Micro-learning is BS

The thing that irks me most in L&D at the moment is the comparisons made between ‘eating’ and ‘learning’ formats. Whether it be ‘bite-sized learning’, ‘snacking’ or the hideous term ‘feasting’ to describe traditional formal classroom programmes. All I think this comparison serves is to focus on duration and frequency and not the fundamental issues with both learning in business – and eating in the West today: ‘what is in it’ and ‘what it is doing’? With food, it is the nutritional value. In learning, it is ‘what it is helping business people to do better’.

Non-foods’ is a term that describes foods that ‘drench our tastebuds with fat, salt and sugar combinations that overstimulate without giving a sense of satisfaction – other than reaching the end of the packet.’ For me, this is micro-learning and any other generic e-learning that is not at all focused on improving the business performance in a given organisation – but instead just ticking the ‘learning + technology’ box.

Perhaps we could compare the abundance of information available today to the access many of us have to terrible foods. But if you are responsible for influencing and improving employee performance and building capability, then serving up ‘non-learning’ to employees is just like throwing candy bars at athletes.

A smarter way of using technology in L&D is to address actual business performance gaps and focusing on building the capability the business requires to achieve its strategic goals. You can do this quickly and easily using technology today but in a smart way that helps people to access the knowledge and know-how they need in order to perform and learn from the most successful and expert people that work in their organisation.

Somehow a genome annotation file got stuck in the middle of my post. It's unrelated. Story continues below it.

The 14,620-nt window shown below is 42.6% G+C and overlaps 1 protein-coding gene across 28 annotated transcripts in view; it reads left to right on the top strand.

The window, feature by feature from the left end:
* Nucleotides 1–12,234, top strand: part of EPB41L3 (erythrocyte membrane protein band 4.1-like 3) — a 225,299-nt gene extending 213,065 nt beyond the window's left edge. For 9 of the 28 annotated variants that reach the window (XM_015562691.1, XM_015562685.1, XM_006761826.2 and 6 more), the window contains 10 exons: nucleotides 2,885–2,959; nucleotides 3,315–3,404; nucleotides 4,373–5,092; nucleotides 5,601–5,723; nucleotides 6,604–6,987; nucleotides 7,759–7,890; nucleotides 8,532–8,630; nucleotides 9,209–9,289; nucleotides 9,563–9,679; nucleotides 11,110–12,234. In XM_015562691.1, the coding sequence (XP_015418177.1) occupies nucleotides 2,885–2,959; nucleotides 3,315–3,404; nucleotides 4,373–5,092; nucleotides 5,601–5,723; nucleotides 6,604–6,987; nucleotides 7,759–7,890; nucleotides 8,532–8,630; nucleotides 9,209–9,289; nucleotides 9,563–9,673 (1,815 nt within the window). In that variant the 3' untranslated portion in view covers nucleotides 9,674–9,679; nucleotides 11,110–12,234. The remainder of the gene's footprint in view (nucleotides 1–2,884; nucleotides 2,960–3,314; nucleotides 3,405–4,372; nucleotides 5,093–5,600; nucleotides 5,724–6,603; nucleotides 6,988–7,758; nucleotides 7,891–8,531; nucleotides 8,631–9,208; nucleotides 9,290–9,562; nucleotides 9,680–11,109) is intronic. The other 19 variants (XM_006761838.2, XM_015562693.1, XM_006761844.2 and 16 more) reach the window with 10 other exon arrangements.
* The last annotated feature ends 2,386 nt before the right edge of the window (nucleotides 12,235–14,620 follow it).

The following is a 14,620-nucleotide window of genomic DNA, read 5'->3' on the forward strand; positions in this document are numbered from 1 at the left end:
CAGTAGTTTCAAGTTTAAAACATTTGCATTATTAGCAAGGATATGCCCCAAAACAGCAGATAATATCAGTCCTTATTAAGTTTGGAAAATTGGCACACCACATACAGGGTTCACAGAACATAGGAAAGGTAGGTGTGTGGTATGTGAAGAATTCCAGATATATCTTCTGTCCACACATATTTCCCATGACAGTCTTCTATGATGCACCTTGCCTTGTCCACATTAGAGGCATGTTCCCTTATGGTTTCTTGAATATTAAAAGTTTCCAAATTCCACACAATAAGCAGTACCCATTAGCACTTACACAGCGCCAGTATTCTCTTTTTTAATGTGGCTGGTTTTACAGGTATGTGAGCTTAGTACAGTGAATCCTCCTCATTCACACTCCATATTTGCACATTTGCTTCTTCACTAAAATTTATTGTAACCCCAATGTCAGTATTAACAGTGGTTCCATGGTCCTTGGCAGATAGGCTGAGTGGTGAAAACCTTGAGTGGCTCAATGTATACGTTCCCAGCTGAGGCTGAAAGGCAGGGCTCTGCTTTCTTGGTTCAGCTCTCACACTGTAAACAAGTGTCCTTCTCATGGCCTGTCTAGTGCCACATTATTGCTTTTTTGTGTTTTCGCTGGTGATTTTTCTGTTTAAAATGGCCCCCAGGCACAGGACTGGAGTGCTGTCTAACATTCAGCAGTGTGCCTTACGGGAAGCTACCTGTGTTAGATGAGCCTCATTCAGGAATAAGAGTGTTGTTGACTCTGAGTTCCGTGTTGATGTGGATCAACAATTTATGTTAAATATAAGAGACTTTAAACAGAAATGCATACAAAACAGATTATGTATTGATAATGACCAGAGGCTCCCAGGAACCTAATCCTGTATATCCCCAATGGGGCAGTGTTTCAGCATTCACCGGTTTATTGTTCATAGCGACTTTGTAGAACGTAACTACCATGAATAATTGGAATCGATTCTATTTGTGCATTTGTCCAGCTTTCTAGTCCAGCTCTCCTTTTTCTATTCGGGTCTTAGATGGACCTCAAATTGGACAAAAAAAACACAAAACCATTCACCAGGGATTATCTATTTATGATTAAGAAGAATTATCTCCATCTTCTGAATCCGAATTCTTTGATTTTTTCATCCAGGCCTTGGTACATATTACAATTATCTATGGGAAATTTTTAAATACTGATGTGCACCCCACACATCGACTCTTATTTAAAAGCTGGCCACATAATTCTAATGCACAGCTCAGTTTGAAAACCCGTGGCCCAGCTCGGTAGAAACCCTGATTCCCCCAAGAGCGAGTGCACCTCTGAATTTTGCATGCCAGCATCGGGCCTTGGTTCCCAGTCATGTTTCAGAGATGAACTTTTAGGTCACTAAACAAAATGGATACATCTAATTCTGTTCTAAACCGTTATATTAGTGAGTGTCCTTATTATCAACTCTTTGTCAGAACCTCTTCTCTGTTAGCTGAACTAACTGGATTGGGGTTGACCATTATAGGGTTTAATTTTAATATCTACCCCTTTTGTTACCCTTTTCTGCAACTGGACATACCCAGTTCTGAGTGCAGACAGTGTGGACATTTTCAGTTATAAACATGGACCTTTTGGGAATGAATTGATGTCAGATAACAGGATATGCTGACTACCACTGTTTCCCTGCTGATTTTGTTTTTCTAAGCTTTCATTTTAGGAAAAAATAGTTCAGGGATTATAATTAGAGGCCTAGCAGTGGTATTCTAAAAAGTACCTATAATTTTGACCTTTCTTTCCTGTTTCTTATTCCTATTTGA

So, I’m not knocking shorter forms of ‘learning’ or ‘support’ – in fact, quite the opposite – but if we are focusing on portion-size to the detriment of nutritional value then we are focusing on the wrong things. Let’s make smart, informed decisions about the nutritional value of our learning and help workers to perform and grow – rather than dish up non-learning in the latest fad-format.

David James is Chief Learning Strategist with Looop and a seasoned Talent Management, Learning & OD leader with nearly 20 years of experience in the field. Until recently, David was Director of Talent, Learning & OD for The Walt Disney Company’s EMEA region.

Looop help their clients all over the world to digitally transform their L&D and capitalise on how people really want to learn today with a platform that is renowned for its extraordinary levels of learner engagement.

Tagged with: